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Short Answer:

Yes, Mint is Paleo!is mint paleo

It’s Mint for your Diet…

Mint or mentha is a plant from the family Lamiaceae together with oregano and thyme. It is has a warm, fresh, aromatic, sweet flavor with a cool aftertaste. Its leaf colors vary from dark green to pale yellow. The fresh or dried leaf of the mint plant is the source of the mint herb. Fresh mint herb is usually preferred than the dried one. Mint is often used in beverages, teas, jellies, syrups, candies, desserts and ice creams. It is also popular in Middle Eastern cuisines especially on lamb dishes.

Apart from its culinary uses, mint has been traditionally used as remedy to treat stomach, head and chest pains, nausea, depression, asthma, skin problems and IBS (Irritable Bowel Syndrome). The oil of mint is used for flavorings in breath fresheners, antiseptic mouthwash, toothpaste and aromatherapy. Mint obtained its aroma and taste from the substance menthol L-carvone and pulegone.

Nutritional Profile of Mint

Herbs are frequently ignored when it comes to building a nutritious meal but herbs like fruits and vegetables comprise a wide variety of important nutrients that can contribute to a healthier diet.

Fresh mint contains significant amounts of vitamins, minerals and antioxidants that can contribute to the overall health of the body. Mint is rich in vitamins A and C, fiber, iron, calcium, magnesium, phosphorus and potassium. It also has one of the highest antioxidant capacities among any food. All these nutrients are essential for the body parts to function correctly and achieve optimum health.

Powerful Health Benefits of Mint

Although mint is an herb and herbs only make up small part of one’s diet, there is plethora of reasons to consume mint. Besides its nutritional value, it comes with remarkable benefits.

Potent Antioxidants

Mint like other herbs is rich in antioxidants. Peppermint for example has rosmarinic acids which can help prevent and treat certain diseases.

Digestive Health

Mint especially peppermint acts as carminative. This means that it can help ease gas and other associated symptoms. It helps in the efficient secretion of bile and relaxes the muscles in the digestive tract, hence, easier digestion. Mint is also an effective treatment for IBS. The menthol in mint can help protect the stomach lining, preventing gastric ulcers.

Respiratory Health

Menthol is a natural aromatic decongestant that helps relieve respiratory disorders such as congestion and asthma. It has a cooling effect that eases sore throat.  Mint is also an expectorant that aids in the elimination of mucus from the airways, lungs and trachea.

Anti-inflammatory effects

The antioxidant rosmarinic acid eliminates free radicals that causes allergy. It has anti-inflammatory effects that can relieve seasonal allergy.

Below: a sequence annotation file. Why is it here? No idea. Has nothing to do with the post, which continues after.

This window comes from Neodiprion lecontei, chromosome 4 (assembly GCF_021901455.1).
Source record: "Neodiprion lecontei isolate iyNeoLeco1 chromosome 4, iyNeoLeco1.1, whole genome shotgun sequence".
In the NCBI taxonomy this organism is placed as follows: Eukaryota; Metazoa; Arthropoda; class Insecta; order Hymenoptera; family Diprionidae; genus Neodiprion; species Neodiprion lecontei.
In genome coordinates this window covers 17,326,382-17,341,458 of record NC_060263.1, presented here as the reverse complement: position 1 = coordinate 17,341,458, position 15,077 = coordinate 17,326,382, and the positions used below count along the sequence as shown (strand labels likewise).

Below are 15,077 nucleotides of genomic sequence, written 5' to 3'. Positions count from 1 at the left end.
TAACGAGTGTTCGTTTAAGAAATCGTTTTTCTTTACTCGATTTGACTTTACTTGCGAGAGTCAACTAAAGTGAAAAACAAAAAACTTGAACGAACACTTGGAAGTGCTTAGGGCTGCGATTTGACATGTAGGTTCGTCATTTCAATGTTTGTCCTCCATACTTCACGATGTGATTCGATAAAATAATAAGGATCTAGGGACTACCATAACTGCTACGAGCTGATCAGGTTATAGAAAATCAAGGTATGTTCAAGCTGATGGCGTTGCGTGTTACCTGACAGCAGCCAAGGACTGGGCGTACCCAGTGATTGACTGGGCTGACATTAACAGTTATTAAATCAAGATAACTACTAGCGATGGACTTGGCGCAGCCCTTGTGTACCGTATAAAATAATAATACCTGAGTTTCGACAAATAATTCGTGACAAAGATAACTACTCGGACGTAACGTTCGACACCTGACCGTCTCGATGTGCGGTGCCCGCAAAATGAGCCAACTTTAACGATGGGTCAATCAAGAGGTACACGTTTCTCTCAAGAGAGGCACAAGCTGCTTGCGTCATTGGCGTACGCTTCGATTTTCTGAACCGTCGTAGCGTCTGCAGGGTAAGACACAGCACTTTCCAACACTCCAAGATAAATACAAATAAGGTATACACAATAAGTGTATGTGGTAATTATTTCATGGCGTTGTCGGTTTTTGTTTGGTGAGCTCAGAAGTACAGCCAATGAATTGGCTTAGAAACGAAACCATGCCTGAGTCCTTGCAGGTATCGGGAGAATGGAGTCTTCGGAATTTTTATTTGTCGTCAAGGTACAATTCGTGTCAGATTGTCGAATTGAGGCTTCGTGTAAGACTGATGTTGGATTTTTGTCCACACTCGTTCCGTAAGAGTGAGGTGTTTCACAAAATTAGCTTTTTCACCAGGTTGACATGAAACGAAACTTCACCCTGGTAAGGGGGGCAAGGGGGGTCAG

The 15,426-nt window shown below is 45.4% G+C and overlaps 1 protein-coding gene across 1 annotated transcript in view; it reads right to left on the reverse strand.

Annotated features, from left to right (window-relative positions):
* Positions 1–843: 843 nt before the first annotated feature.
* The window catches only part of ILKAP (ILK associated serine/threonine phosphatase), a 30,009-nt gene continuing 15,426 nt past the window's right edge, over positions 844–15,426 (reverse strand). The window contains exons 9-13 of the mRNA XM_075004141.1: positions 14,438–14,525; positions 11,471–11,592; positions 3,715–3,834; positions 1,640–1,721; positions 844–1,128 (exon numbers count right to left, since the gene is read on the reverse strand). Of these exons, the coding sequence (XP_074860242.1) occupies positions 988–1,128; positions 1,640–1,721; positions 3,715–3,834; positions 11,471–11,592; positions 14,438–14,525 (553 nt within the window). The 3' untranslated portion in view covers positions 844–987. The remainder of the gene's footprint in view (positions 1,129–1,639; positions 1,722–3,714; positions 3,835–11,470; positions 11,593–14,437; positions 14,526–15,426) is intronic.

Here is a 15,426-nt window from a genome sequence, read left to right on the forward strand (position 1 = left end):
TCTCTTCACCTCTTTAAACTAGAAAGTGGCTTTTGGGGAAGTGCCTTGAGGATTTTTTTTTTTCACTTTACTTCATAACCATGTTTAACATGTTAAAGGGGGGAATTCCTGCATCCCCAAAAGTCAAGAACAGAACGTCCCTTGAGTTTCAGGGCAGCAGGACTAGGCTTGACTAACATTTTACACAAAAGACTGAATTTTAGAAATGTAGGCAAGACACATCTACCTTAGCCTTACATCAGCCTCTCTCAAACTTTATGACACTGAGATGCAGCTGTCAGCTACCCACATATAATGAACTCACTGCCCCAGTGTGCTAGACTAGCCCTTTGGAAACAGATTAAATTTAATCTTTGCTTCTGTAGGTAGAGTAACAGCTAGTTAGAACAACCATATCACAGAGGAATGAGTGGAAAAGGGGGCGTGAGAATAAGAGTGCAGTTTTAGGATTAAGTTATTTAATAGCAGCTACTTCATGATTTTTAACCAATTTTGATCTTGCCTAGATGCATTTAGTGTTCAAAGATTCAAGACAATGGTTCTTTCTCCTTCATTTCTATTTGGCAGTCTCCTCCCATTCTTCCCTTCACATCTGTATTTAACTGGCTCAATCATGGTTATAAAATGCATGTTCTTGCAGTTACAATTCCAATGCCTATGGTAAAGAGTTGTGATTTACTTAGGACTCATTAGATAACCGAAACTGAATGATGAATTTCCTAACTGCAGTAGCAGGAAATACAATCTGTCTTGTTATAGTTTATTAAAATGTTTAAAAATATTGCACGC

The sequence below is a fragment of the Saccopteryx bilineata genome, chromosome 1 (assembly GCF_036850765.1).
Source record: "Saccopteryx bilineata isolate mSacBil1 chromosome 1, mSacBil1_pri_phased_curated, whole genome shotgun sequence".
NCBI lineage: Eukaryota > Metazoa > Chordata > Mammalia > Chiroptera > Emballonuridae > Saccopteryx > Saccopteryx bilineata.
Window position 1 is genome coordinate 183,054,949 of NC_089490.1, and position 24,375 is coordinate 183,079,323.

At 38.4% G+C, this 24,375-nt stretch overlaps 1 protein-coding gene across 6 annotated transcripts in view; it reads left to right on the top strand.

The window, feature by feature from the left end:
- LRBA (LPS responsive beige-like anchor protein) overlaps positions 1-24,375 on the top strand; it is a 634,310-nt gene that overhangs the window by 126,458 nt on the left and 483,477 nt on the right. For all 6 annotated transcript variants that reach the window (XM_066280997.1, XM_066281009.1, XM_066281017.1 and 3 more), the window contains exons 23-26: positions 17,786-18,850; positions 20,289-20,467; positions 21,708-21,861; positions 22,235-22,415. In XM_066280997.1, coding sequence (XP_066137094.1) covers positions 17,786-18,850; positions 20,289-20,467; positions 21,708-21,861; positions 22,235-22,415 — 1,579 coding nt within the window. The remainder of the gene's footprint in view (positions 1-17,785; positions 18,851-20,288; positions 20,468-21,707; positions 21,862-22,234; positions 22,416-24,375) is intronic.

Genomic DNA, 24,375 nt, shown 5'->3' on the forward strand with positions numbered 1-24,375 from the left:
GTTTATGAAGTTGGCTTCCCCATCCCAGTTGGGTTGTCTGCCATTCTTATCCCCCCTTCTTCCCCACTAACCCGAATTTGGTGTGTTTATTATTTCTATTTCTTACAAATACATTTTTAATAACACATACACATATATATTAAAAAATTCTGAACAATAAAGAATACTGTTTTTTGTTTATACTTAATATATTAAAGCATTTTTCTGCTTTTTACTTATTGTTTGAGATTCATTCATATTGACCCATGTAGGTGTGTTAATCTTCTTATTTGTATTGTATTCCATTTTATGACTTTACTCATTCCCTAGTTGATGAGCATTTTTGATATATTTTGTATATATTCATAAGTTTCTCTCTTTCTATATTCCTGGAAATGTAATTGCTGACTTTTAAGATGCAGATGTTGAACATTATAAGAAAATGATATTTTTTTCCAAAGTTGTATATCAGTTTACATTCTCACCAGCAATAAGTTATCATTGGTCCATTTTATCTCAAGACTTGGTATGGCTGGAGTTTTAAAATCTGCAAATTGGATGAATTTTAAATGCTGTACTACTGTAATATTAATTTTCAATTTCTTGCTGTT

Anticancer properties

The enzymes found in mint may help in the prevention and treatment of certain cancers. An example is peryllyl alcohol that inhibits growth of cancer cells.

Skin Care

Mint has been traditionally used to treat acne. It acts as an antiseptic that soothes the skin and helps cure infection and itching. The calming and cooling effect of mint is helpful in reducing pimples and insect bites.

Nausea and Headache

The strong and refreshing aroma of mint makes it a good remedy for nausea and headache. Mint has a natural soothing substance that can alleviate inflammation associated with headaches and migraines.

Oral Care

Mint has been used as a breath freshener and as ingredient in toothpaste, mouthwash and other dental products. This is because of its antimicrobial properties that restrain bacterial growth inside the mouth and cleans the teeth and tongue.

Other Names for Mint


What Experts Say About Mint

“As for its health benefits, peppermint oil was more effective than placebo at treating irritable bowel syndrome, a meta-analysis of the clinical literature found, and it was equally effective as pharmaceutical treatments.” – Mark Sisson

“Berries, plums, almonds, mint (especially peppermint), and cacao are also exceptionally potent sources of antioxidants.” – Loren Cordain

All you ever wanted to know about Mint and Paleo

Mark’s Daily Apple. 6 Common Herbs and Why You Should Eat Them (Hint: They Don’t Just Taste Good)

Paleo Porn. Is Mint Paleo?

The Paleo Diet. Ultimate Antioxidant Paleo Breakfast Bowl

Organic Facts. Health Benefits of Mint

Medical News Today. Mint: Health Benefits, Uses and Risks

Healthy Juicing. Health Benefits of Mint Leaves

Did we miss anything?

Comment below and let us know what you think. Do you agree with our conclusion?

photo credit: chotda Lemonade w/vanilla, mint+rosemary, recipe in @hughacheson’s “a new turn in the south”